ALIVE - Artificial Life in Virtual Environments
Nearly 50 years ago, Sydney Brenner introduced Caenorhabditis elegans as a model for studying developmental biology and neurology. Because of its simplicity, it has become one of the best understood organisms on the planet being the only one to have its cell lineage, genome, and nervous system completely mapped. Yet despite all of the effort that has gone into uncovering the secrets behind "the mind of the worm," we still lack a compelling systems-level model for how the neurons and the connections between them generate the surprisingly complex range of behaviors that are observed in this relatively simple organism.
The ALIVE project seeks to rectify this deficiency by developing the first-ever complete model of the body and nervous system of C. elegans in a virtual environment that mirrors the physical properties of its natural world.
Unmanned Aerial Vehicle Planning
Robert Burns once wrote: “The best-laid plans of mice and men oft go astray.” Nowhere is this statement truer than when planning missions in an uncertain, adversarial environment. Despite our best efforts and hundreds of years of experience, planning is still an arduous task whose results often dictate the outcome before the first action is ever taken. However, as Burns points out, even the best laid plans must be able to adapt to unforeseen circumstances to ensure that they succeed. The overall goal of this project is to develop new technologies to dynamically control and coordinate multiple autonomous vehicles so they can accomplish their missions while the enemy is attempting to deny them access and prevent them from communicating.
Our approach to addressing this complex problem is to expand upon our previous task allocation results by augmenting dynamic, distributed constraint reasoning with machine learning techniques and adaptive response strategies. By combining these technologies, we propose to build a system that can 1) develop robust, adaptable mission plans 2) exploit knowledge learned through prior interactions with our adversary, and 3) autonomously and dynamically alter its behavior during mission execution to improve the likelihood of a successful outcome.
Satellite Tracking with Optical Telescopes
Currently, the United States Air Force (USAF) is tasked with tracking approximately 17,000 man-made satellites using 29 sites that make up the Space Surveillance Network (SSN). However, the number of objects in space is increasing at an exponential rate making it very difficult for the current SSN to sufficiently accomplish this mission. To meet with future demand, the USAF has recently become interested in exploring the use of low-cost optical telescopes to supplement the existing SSN. Adding these new assets has the potential to improve both the number and the fidelity of tracks the network can produce, but these sensors have additional constraints for when they are appropriate to be used including the time of day, weather conditions, and other unforeseen outages. One way to compensate for these constraints is to deploy these sensors in large numbers, but that presents a scaling issue in the tasking of targets to sensors if the system is to be utilized efficiently.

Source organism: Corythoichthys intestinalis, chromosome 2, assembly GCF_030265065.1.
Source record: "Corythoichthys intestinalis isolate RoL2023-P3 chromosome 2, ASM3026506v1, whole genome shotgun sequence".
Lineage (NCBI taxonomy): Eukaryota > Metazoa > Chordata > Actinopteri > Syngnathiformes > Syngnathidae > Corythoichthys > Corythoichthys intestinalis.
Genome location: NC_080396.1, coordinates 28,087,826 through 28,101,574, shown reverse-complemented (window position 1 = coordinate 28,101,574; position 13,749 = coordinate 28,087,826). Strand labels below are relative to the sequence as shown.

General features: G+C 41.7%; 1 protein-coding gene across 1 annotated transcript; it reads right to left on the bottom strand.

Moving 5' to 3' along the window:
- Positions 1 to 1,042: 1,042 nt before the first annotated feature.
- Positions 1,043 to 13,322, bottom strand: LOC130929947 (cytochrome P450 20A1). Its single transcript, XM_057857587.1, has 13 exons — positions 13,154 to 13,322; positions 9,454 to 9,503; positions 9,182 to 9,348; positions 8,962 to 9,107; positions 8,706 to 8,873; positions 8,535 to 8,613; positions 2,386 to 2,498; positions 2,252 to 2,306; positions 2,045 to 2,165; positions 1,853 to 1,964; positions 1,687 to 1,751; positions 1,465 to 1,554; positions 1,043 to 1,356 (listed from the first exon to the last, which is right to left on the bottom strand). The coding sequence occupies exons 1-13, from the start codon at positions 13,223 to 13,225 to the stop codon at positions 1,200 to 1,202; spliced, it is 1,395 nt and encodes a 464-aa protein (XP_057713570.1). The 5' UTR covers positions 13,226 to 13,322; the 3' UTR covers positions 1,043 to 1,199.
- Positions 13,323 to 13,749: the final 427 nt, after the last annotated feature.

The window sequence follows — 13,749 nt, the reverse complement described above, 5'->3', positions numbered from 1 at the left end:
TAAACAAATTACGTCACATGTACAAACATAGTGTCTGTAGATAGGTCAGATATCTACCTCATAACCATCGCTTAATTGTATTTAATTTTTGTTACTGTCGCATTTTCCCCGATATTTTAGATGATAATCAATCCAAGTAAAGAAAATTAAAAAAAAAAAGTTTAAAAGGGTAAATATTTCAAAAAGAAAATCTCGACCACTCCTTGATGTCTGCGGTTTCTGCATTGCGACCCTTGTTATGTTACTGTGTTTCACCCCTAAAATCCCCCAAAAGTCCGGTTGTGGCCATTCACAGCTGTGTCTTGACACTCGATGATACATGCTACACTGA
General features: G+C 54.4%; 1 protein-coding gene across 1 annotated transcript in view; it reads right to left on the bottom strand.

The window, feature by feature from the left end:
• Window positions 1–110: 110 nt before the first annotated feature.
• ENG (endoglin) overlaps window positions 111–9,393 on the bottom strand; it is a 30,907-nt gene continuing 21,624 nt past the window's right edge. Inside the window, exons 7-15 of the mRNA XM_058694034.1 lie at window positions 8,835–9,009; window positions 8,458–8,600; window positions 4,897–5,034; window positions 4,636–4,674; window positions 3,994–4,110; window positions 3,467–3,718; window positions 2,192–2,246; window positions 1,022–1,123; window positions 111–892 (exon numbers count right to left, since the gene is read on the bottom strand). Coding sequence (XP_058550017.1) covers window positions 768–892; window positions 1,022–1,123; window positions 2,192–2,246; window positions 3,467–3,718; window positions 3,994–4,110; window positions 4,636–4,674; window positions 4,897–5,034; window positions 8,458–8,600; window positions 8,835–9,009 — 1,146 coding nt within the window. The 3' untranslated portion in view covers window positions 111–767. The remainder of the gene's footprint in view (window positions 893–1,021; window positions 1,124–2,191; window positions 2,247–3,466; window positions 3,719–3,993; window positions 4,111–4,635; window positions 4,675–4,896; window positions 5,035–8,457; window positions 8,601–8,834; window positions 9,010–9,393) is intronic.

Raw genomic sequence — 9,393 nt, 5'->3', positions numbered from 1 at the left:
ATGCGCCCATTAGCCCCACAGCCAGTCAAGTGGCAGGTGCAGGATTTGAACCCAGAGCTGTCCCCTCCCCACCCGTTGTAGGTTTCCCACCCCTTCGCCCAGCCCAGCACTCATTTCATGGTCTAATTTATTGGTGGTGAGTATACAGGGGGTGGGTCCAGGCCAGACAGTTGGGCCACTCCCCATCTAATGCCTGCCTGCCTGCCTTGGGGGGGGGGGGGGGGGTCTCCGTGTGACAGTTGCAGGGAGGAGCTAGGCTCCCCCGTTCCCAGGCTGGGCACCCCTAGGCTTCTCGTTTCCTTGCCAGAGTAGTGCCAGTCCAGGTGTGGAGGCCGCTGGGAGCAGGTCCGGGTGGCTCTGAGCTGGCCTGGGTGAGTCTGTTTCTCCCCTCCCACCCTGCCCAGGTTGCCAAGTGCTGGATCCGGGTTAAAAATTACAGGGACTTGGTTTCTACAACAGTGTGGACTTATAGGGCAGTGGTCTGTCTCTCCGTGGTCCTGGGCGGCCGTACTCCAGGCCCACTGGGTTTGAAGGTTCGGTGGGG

Working with the Air Force Research Labs (AFRL) Advanced Planning Concepts Branch (AFRL/RISC), we are investigating the application of distributed resource allocation protocols to the problem of tasking the SSN to track satellites.
Distributed Problem Solving
Distributed problem solving is a subfield of Multi-Agent Systems (MAS) that focuses on developing protocols that allow agents to create solutions to a shared problem. In the CNAS lab, we develop protocols that solve myriad distributed problems including:
- Distributed resource allocation
- Distributed constraint satisfaction
- Distributed constraint optimization
From this work, we have developed a number of best-of-the-breed hill-climbing and cooperative mediation-based protocols including:
- Asynchronous Partial Overlay (APO)
- Optimal Asynchronous Partial Overlay (OptAPO)
- Distributed Probabilistic Protocol (DPP)
- Numerous dynamic variants of existing protocols (DynDBA, DynDSA, DynAPO)
Most recently we have developed new theoretical methods for analyzing these protocols based on thermodynamic theory.
The FARM simulator is an extendible distributed simulation platform that is designed to run large scale experiments. It works by allowing the various components of the simulator (display, state maintenance, logging, analysis, agents) to be run on different machines to distribute the workload. FARM has been tested with 10,000s of agents running on over 30 computer systems. A number of domains have been implemented using the FARM including sensor networks, satellite tracking, UAV airspace deconfliction, and generalized constraint solving. The FARM also has the capability to managing batch runs for testing scenarios with different parameter settings.